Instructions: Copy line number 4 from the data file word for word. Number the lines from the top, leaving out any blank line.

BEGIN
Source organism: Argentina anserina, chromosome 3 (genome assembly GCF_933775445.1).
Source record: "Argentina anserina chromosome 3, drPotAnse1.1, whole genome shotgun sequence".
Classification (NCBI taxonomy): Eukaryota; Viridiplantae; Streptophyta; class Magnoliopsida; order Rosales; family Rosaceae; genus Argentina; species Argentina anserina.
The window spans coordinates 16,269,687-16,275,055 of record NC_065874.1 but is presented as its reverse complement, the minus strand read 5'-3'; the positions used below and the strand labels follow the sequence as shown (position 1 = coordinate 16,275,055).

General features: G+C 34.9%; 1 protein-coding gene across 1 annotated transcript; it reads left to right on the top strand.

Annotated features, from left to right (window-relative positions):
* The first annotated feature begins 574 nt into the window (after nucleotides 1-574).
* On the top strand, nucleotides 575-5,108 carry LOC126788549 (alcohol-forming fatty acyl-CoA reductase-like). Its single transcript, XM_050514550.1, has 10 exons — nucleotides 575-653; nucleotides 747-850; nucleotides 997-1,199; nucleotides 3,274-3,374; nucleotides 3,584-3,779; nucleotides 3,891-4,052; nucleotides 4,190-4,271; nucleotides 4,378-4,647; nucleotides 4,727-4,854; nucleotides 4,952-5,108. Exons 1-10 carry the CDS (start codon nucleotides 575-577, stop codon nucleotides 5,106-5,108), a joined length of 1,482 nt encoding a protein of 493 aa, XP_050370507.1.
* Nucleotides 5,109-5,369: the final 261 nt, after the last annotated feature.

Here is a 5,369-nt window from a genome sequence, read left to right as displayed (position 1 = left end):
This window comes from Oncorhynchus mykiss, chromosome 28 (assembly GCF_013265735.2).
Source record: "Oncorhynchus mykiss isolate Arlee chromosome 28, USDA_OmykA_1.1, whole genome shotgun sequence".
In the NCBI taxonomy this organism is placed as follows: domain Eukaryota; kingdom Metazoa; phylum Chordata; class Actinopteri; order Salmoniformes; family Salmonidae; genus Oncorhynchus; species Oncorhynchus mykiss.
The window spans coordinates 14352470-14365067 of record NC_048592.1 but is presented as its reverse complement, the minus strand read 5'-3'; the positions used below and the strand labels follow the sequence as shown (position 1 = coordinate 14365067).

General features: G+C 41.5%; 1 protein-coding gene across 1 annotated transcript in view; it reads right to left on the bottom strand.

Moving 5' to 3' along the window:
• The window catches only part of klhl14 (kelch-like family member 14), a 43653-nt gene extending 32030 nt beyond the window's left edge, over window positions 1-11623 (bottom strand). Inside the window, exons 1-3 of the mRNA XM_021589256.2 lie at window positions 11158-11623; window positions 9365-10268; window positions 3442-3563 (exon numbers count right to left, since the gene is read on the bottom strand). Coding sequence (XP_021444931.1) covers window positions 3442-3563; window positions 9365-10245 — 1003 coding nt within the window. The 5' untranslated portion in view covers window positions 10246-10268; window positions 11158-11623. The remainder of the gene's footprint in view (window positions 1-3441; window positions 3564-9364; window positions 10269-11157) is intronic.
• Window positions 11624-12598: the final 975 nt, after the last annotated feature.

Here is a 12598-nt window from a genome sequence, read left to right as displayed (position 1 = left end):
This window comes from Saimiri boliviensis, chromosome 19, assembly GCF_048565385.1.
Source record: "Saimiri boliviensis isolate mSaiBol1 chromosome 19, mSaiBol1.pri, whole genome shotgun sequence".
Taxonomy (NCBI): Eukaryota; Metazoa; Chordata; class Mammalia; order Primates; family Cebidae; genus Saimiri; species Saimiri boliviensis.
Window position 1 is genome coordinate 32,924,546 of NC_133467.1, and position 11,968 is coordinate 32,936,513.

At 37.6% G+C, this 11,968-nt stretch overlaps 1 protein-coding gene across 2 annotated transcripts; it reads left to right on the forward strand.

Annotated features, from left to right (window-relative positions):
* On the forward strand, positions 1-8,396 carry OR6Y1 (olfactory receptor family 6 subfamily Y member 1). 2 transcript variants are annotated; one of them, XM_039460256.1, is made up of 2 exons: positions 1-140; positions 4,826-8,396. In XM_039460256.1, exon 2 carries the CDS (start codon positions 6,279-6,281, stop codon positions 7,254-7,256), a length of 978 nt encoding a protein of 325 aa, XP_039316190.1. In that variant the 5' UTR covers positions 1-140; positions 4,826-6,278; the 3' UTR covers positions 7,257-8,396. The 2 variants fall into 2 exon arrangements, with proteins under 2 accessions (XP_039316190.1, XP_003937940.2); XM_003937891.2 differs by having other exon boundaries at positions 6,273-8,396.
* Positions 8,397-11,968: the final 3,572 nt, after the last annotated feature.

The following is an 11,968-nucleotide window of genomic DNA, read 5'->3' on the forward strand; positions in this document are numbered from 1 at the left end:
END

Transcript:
The window spans coordinates 16,269,687-16,275,055 of record NC_065874.1 but is presented as its reverse complement, the minus strand read 5'-3'; the positions used below and the strand labels follow the sequence as shown (position 1 = coordinate 16,275,055).